“Simply saying well, that’s the way the shipping industry is, get used to it, does not hold much water with them, either. Business customers themselves have invested in the time and learning curves to evolve into smarter systems with greater transparency, better information systems, and better management. They find it difficult to turn the other cheek to tolerate a poorly managed carrier trade which is also draining their profit margins.
“The Boston Consulting Group last year delivered a bracing verdict: Shipping Lines need greater discipline. According to the group’s in depth assessment, many of the industry’s setbacks are the result of internal, not external, forces. Translation: They have few to blame but themselves.
“‘To be sure, as an industry with low margins, container shipping is inherently sensitive to cost and rate volatility. But we believe that the events of 2011 and 2012 show that the industry’s economic problems are self-inflicted; they are not an inevitable consequence of market forces beyond its control’. The BCG researchers say it is really business 101, whether one builds hospitals, designs robots or ships containers: Failing to sustain a supply-and-demand equilibrium in a business environment of excess capacity and slow growth is a recipe for disaster.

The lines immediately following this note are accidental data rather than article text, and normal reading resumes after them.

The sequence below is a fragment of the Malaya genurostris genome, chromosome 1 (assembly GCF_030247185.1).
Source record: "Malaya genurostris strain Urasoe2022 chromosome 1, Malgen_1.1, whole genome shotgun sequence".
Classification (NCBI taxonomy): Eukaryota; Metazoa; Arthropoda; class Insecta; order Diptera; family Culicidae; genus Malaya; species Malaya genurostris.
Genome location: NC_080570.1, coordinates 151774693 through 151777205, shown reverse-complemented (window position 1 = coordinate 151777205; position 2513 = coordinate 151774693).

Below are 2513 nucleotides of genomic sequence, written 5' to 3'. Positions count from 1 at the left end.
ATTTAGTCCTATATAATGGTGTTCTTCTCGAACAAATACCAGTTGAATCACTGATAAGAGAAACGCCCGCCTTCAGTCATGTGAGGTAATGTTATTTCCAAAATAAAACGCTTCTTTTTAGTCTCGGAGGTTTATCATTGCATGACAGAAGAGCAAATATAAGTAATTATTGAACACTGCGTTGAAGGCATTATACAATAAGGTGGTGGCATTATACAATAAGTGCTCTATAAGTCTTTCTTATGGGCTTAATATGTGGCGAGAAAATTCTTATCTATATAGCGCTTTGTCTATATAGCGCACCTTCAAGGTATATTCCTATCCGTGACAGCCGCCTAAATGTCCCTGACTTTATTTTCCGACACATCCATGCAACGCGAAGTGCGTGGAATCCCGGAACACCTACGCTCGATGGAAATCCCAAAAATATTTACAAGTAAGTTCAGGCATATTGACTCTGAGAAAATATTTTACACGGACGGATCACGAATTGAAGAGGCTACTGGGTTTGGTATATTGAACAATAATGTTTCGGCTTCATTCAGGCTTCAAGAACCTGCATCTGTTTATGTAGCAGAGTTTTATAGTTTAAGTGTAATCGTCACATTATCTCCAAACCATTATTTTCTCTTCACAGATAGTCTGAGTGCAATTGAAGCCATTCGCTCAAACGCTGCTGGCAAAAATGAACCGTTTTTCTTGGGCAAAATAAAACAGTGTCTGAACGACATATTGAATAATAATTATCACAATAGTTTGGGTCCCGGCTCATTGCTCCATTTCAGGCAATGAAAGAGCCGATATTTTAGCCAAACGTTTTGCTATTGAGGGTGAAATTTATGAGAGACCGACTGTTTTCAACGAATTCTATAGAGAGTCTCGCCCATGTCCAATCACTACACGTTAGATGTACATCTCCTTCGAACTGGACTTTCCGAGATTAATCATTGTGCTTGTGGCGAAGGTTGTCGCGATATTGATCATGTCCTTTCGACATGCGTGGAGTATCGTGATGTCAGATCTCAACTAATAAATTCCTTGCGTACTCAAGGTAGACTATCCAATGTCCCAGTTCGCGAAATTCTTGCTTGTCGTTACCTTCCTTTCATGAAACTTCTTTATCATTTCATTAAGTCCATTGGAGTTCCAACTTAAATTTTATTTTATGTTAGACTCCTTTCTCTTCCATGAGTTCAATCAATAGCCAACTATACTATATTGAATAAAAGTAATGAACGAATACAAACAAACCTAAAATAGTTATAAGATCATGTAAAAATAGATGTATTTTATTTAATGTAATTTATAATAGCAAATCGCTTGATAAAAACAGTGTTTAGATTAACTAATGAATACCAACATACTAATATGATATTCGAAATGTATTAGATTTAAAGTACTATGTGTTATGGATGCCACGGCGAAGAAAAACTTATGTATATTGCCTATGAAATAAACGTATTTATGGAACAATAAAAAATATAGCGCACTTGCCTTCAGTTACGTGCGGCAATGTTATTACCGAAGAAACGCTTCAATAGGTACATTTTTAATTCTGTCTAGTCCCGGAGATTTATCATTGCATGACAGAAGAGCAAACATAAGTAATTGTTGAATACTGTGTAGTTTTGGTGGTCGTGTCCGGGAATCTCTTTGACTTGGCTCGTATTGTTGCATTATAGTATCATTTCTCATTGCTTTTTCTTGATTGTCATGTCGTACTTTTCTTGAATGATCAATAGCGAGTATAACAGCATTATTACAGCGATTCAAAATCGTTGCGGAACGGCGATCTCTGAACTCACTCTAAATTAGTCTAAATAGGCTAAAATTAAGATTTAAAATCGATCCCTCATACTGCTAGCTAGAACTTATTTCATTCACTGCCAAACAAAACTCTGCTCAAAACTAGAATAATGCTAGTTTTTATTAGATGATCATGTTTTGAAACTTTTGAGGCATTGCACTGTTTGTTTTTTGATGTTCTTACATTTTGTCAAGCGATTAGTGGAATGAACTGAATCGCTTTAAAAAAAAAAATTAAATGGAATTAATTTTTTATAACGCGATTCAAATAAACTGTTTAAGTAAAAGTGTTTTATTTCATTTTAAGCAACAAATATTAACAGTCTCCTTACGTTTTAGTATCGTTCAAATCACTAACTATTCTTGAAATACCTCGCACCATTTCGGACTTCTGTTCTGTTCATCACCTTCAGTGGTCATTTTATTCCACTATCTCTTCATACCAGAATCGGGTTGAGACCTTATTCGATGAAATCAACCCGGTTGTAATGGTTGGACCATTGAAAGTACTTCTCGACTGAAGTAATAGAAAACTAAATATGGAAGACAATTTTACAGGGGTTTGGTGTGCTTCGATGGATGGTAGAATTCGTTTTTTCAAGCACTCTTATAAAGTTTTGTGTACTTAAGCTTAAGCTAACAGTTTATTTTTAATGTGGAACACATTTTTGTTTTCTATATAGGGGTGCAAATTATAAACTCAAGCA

“That is not to dismiss the bad cards dealt to the industry. To be sure, notes BCG, this is an industry with low margins and with an inherent sensitivity to cost and rate volatility. In 2011, liners were negatively impacted by the economic downturn, experiencing record losses and depleted cash reserves. Oddly, though, BCG found that global container traffic was not as unhealthy as one might think, growing at a clip of 6.5 percent. Nonetheless, container-shipping companies lowered rates even at the expense of making profits; price wars were the result, with rate in some lanes falling 60 percent. Even with finger in the dike measures – slow steaming to save fuel and debt restructuring, and accepting cash injections from governments – cash reserves fell by almost 20 percent.